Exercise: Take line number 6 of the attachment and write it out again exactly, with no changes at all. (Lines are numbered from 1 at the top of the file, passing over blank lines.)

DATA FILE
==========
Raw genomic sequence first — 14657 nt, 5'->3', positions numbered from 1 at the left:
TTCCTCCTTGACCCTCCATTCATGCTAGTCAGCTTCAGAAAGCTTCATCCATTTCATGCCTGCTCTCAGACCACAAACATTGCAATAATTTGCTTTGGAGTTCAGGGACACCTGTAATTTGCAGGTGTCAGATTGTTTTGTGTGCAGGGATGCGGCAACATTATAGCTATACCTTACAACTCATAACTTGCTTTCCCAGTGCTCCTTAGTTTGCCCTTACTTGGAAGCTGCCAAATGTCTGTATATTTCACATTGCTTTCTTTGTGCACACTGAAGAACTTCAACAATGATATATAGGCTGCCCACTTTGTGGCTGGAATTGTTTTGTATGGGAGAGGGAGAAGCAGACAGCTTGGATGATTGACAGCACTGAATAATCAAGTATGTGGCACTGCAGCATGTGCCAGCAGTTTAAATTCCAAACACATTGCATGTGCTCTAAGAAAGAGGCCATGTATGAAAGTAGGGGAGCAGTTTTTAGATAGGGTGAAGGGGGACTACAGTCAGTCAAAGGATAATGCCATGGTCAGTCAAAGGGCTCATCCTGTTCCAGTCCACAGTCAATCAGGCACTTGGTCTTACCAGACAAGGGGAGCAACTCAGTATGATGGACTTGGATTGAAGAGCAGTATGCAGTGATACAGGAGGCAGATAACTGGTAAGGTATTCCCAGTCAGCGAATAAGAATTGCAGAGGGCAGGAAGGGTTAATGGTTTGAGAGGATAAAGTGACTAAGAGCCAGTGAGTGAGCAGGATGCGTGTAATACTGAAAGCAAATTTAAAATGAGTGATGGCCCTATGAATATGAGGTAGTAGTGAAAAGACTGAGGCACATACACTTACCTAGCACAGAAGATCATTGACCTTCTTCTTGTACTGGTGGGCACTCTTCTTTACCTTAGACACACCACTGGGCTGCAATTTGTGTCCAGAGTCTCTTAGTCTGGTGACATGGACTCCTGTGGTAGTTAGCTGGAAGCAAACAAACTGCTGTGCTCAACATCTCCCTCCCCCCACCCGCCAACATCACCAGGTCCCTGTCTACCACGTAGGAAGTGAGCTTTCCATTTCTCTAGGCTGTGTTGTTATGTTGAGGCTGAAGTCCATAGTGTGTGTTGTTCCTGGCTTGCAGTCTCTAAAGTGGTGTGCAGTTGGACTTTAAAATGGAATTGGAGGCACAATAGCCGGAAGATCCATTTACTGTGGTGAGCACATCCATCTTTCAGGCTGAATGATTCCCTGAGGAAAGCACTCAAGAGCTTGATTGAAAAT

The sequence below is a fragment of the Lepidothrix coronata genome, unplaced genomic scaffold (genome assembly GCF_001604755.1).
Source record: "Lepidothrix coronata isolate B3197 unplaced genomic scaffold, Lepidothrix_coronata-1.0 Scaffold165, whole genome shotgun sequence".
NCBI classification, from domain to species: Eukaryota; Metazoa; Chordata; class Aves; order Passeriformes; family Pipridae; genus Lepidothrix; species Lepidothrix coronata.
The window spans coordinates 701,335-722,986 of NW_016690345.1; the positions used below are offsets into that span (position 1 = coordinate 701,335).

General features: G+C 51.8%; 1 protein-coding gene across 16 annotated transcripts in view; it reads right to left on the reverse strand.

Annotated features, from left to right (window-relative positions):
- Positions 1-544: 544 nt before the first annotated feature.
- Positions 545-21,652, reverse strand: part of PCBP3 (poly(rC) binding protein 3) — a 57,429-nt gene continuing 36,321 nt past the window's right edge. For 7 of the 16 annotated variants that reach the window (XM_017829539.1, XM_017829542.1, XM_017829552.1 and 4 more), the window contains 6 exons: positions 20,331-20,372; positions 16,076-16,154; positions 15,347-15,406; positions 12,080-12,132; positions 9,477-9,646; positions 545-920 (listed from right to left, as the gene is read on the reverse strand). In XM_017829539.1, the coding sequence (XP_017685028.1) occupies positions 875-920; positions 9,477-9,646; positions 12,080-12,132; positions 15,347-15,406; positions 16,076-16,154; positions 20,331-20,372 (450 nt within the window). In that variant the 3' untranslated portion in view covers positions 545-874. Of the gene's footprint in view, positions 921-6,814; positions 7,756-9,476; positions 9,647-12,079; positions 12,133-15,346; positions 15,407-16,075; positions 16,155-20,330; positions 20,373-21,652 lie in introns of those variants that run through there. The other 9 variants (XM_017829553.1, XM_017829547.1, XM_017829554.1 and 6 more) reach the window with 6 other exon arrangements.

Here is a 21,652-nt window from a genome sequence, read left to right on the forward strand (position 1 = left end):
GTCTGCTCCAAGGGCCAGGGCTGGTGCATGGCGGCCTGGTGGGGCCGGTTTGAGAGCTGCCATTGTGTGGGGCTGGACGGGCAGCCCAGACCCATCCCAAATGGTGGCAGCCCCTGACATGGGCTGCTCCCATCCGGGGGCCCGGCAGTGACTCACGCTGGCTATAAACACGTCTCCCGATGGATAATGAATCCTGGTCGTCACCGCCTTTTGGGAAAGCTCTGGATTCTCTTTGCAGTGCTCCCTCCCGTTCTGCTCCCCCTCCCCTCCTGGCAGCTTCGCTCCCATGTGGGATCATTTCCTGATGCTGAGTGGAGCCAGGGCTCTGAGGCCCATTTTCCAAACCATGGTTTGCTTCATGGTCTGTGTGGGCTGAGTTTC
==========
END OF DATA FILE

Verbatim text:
The window spans coordinates 701,335-722,986 of NW_016690345.1; the positions used below are offsets into that span (position 1 = coordinate 701,335).